Including Portland and
For many hundreds of years the Karankawa, Lipan, and other Indian tribes occupied the area around Corpus Christi, hunting and fishing
along the bays and islands.
In 1519, the Spanish explorer Alonzo Alvarez de Pineda sailed into the Bay on the day of the Roman Catholic Feast of Corpus Christi (Body of Christ), giving the Bay and later the city its name.
The area remained largely unoccupied until 1839, when Colonel Henry Lawrence Kinney established a trading post on the site of what is now downtown Corpus Christi. This small settlement was originally called Kinney's Trading Post, or Kinney's Ranch and by the mid 1840s became known as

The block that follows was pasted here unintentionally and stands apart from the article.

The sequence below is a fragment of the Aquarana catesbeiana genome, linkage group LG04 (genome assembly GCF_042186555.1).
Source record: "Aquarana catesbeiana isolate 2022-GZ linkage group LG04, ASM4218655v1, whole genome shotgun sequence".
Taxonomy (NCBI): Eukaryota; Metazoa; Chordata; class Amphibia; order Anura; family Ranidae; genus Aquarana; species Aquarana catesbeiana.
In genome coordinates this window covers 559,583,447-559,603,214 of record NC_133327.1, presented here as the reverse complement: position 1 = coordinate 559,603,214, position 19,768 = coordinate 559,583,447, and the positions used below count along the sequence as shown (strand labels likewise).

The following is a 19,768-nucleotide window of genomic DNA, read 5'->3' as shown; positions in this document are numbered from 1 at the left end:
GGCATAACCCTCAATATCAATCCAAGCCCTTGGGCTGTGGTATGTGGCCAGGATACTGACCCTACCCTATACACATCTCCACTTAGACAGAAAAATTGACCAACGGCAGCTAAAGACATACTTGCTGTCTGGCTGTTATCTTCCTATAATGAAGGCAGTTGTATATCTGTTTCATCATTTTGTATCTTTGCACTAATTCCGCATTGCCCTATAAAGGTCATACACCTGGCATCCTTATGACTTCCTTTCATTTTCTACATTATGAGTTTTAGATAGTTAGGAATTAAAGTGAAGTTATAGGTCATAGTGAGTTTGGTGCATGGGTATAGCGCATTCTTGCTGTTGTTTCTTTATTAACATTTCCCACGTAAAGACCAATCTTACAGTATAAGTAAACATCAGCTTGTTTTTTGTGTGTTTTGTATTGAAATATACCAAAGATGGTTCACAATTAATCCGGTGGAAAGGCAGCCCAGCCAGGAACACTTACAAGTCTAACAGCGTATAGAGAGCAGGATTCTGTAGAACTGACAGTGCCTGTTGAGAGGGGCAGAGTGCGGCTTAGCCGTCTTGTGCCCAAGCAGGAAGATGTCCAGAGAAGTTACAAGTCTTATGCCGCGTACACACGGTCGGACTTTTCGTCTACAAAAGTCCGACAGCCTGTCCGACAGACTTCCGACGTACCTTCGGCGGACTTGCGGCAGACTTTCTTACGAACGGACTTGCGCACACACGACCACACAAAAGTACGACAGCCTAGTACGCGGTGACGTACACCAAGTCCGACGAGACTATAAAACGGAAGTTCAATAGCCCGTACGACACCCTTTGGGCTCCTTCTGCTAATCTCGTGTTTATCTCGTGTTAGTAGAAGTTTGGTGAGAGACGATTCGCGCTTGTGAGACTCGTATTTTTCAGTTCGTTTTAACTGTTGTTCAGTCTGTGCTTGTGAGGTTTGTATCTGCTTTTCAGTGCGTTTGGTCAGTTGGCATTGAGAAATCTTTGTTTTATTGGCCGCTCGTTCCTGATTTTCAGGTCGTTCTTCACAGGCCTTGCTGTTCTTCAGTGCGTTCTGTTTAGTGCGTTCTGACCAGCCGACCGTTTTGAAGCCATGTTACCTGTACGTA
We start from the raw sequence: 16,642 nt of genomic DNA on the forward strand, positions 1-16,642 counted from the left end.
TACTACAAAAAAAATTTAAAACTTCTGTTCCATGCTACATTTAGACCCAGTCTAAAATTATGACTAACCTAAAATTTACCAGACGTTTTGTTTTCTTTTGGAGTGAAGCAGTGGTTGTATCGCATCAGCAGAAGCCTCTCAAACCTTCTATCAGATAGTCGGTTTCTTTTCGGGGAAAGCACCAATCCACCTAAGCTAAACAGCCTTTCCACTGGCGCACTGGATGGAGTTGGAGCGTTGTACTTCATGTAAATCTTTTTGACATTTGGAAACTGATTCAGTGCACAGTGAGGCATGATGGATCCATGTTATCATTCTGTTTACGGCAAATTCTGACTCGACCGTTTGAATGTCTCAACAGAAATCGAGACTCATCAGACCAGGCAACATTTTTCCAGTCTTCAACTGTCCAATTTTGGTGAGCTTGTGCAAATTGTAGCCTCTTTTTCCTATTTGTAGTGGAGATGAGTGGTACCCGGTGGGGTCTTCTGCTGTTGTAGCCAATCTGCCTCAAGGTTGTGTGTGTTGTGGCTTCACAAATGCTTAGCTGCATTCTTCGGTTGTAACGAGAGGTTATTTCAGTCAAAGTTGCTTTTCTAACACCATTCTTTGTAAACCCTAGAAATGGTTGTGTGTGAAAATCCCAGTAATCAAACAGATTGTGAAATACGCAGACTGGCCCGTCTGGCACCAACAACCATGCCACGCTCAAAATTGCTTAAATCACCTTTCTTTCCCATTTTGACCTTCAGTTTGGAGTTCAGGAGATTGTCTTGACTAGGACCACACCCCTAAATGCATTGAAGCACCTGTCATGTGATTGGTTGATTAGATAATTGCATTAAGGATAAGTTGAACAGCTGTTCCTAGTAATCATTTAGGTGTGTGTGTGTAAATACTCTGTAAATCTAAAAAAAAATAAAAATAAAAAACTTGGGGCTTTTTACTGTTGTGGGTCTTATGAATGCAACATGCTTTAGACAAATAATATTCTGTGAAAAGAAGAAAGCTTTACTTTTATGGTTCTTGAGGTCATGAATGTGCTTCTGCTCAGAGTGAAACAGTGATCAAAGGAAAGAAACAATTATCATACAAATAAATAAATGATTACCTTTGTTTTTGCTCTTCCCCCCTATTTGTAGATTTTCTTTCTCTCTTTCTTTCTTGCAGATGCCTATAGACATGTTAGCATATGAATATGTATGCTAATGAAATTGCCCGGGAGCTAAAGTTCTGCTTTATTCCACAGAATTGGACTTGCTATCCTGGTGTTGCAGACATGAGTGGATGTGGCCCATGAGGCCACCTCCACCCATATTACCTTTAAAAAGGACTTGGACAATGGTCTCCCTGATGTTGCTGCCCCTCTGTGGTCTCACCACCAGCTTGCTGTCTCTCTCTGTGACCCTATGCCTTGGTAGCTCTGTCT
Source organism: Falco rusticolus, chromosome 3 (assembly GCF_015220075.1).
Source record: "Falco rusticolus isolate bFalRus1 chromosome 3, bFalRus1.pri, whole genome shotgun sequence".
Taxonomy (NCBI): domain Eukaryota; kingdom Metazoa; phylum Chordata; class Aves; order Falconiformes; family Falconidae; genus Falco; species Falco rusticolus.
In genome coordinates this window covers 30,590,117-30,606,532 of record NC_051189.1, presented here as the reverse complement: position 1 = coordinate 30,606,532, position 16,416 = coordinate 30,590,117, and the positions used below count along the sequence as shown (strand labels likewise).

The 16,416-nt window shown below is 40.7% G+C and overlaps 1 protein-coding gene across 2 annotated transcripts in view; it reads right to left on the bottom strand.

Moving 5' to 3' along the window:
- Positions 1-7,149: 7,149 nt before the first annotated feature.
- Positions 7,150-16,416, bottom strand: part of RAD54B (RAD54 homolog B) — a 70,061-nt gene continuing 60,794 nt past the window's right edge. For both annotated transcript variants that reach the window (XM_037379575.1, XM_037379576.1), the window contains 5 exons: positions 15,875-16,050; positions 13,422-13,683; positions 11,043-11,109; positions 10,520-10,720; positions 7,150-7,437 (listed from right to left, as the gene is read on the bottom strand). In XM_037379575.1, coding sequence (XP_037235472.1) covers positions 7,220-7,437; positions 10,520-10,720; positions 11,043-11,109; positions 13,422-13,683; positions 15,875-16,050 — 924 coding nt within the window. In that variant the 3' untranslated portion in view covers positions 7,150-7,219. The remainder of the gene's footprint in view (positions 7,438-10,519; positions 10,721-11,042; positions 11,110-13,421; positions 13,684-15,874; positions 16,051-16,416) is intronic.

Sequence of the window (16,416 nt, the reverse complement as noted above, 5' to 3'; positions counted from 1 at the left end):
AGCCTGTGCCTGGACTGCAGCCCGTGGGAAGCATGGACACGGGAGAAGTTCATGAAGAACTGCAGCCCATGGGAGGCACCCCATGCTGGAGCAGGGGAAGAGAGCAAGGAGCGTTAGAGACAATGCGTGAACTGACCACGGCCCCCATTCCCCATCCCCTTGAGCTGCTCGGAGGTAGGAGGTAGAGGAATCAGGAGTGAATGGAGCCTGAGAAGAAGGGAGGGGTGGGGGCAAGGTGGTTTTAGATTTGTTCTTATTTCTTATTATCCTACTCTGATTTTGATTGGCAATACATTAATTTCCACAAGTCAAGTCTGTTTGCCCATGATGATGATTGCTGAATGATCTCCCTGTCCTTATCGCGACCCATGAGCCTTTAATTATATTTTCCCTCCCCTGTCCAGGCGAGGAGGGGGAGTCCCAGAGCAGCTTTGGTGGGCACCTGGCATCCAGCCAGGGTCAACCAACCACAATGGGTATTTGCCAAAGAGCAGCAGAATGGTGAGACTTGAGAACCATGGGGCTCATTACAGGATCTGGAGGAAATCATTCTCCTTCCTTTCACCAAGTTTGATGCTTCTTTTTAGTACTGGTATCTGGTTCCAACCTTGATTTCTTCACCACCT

Texas had won its independence from Mexico in 1836, but the area between the Nueces River and the Rio Grande remained in dispute. In 1845, Texas was annexed by the United States to become the 28th State and President Polk sent US troops under the command of General Zachary Taylor to defend Texas' claim to the areas north of the Rio Grande. Taylor established a camp for his army just north of what is now downtown Corpus Christi and spent about eight months there preparing for war with Mexico. The presence of this large army helped Corpus Christi to flourish.
Follow the links below for more information about the History of Corpus Christi